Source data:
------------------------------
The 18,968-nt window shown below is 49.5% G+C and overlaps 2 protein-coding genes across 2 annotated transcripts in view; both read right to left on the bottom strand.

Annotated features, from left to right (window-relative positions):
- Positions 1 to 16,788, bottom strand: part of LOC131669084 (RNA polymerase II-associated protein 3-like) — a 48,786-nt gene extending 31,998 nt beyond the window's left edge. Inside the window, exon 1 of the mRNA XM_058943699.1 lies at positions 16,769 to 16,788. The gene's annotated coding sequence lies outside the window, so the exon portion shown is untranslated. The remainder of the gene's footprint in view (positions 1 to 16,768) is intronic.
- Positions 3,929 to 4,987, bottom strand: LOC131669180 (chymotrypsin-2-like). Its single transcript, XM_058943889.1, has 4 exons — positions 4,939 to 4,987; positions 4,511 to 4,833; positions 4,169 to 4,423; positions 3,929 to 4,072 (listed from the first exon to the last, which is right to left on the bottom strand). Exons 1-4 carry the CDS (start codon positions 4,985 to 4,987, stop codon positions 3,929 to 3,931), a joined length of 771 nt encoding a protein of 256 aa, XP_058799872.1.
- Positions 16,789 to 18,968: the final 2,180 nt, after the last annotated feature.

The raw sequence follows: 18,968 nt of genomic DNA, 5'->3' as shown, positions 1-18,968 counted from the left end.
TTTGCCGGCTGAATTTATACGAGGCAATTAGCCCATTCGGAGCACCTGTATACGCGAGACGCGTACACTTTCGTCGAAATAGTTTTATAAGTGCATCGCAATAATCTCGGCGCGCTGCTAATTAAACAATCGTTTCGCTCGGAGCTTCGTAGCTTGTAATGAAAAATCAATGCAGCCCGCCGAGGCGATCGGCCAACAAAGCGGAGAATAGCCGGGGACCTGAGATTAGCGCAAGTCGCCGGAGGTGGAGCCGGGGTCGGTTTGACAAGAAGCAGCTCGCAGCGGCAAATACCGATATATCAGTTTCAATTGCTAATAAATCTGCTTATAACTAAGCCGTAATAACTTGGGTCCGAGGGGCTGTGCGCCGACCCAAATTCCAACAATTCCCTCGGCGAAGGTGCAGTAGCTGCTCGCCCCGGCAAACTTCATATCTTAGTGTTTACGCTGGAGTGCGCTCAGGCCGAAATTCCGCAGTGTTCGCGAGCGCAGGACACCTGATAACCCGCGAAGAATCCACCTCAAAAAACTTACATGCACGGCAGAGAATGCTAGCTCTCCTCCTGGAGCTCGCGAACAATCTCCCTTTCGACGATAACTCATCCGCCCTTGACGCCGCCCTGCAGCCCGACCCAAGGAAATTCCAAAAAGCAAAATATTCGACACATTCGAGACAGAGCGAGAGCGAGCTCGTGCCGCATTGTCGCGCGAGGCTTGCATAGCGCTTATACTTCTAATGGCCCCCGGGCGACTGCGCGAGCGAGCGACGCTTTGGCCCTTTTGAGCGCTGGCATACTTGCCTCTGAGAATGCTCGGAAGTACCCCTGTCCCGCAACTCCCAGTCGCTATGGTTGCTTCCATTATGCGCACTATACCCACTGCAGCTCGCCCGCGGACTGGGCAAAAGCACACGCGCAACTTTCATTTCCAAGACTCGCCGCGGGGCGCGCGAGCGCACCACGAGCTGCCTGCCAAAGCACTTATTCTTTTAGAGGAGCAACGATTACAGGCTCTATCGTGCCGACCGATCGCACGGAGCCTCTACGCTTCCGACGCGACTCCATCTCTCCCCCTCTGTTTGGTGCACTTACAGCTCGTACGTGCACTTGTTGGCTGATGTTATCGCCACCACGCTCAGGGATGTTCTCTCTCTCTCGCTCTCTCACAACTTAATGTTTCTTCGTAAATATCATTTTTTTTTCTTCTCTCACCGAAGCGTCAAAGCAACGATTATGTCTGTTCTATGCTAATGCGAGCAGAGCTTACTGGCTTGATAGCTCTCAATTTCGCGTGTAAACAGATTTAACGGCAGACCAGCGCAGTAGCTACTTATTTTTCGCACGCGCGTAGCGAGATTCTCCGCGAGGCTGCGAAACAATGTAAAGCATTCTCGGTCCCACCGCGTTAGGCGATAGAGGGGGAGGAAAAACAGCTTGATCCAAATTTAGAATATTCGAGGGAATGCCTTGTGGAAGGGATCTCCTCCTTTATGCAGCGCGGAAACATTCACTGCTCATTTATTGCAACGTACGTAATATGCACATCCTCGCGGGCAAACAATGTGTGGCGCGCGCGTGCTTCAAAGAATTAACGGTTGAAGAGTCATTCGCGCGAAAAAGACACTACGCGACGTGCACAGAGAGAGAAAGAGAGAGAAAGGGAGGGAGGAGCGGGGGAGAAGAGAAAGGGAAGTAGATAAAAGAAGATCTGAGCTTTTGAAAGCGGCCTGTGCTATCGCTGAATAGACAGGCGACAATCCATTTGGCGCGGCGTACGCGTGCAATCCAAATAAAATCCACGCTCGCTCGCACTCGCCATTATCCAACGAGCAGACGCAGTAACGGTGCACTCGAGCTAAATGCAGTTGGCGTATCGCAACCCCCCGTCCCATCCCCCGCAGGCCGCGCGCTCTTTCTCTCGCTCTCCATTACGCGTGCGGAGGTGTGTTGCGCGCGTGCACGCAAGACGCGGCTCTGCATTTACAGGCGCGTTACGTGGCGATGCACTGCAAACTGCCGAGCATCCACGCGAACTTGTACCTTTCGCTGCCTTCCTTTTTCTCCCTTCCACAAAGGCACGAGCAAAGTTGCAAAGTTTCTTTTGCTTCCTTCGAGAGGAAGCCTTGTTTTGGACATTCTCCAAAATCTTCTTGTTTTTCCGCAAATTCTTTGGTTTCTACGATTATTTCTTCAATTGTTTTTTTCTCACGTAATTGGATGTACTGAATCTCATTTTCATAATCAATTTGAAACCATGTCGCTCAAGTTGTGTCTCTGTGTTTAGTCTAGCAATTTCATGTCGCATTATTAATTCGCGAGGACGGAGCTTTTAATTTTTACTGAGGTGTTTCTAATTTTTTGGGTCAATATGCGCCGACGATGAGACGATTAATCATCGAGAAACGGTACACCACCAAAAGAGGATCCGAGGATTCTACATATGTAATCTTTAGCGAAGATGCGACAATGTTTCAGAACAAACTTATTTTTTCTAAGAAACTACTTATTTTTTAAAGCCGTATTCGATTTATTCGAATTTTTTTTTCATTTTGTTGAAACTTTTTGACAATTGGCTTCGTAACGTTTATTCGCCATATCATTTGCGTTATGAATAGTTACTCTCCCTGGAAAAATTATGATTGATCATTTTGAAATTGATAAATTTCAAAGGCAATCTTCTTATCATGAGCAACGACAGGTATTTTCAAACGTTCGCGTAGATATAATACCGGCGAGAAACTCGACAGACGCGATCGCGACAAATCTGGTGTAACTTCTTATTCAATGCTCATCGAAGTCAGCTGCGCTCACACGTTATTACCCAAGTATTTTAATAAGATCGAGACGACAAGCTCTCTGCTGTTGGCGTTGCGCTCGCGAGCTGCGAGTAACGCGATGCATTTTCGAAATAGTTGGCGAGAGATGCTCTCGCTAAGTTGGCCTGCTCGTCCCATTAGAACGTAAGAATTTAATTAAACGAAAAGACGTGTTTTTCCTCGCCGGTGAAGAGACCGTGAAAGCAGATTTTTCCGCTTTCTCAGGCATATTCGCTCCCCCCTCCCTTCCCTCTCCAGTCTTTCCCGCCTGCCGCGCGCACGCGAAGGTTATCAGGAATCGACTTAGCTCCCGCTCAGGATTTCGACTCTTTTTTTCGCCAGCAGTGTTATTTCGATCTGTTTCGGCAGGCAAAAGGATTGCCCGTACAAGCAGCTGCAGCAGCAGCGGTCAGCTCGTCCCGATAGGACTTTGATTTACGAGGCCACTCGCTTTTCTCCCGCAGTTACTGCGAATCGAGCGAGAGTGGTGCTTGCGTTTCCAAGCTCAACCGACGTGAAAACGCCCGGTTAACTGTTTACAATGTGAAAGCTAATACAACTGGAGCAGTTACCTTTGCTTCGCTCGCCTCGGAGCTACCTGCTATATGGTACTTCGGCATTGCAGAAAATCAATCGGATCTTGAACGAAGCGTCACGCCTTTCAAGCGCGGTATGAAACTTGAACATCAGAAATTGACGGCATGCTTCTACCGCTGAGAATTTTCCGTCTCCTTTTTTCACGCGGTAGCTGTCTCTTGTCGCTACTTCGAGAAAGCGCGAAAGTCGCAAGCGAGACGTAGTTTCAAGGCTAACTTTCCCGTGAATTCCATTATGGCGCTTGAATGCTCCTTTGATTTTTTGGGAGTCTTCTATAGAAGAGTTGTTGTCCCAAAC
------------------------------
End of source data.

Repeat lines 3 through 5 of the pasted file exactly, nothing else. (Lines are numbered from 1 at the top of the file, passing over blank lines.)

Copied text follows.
- Positions 1 to 16,788, bottom strand: part of LOC131669084 (RNA polymerase II-associated protein 3-like) — a 48,786-nt gene extending 31,998 nt beyond the window's left edge. Inside the window, exon 1 of the mRNA XM_058943699.1 lies at positions 16,769 to 16,788. The gene's annotated coding sequence lies outside the window, so the exon portion shown is untranslated. The remainder of the gene's footprint in view (positions 1 to 16,768) is intronic.
- Positions 3,929 to 4,987, bottom strand: LOC131669180 (chymotrypsin-2-like). Its single transcript, XM_058943889.1, has 4 exons — positions 4,939 to 4,987; positions 4,511 to 4,833; positions 4,169 to 4,423; positions 3,929 to 4,072 (listed from the first exon to the last, which is right to left on the bottom strand). Exons 1-4 carry the CDS (start codon positions 4,985 to 4,987, stop codon positions 3,929 to 3,931), a joined length of 771 nt encoding a protein of 256 aa, XP_058799872.1.
- Positions 16,789 to 18,968: the final 2,180 nt, after the last annotated feature.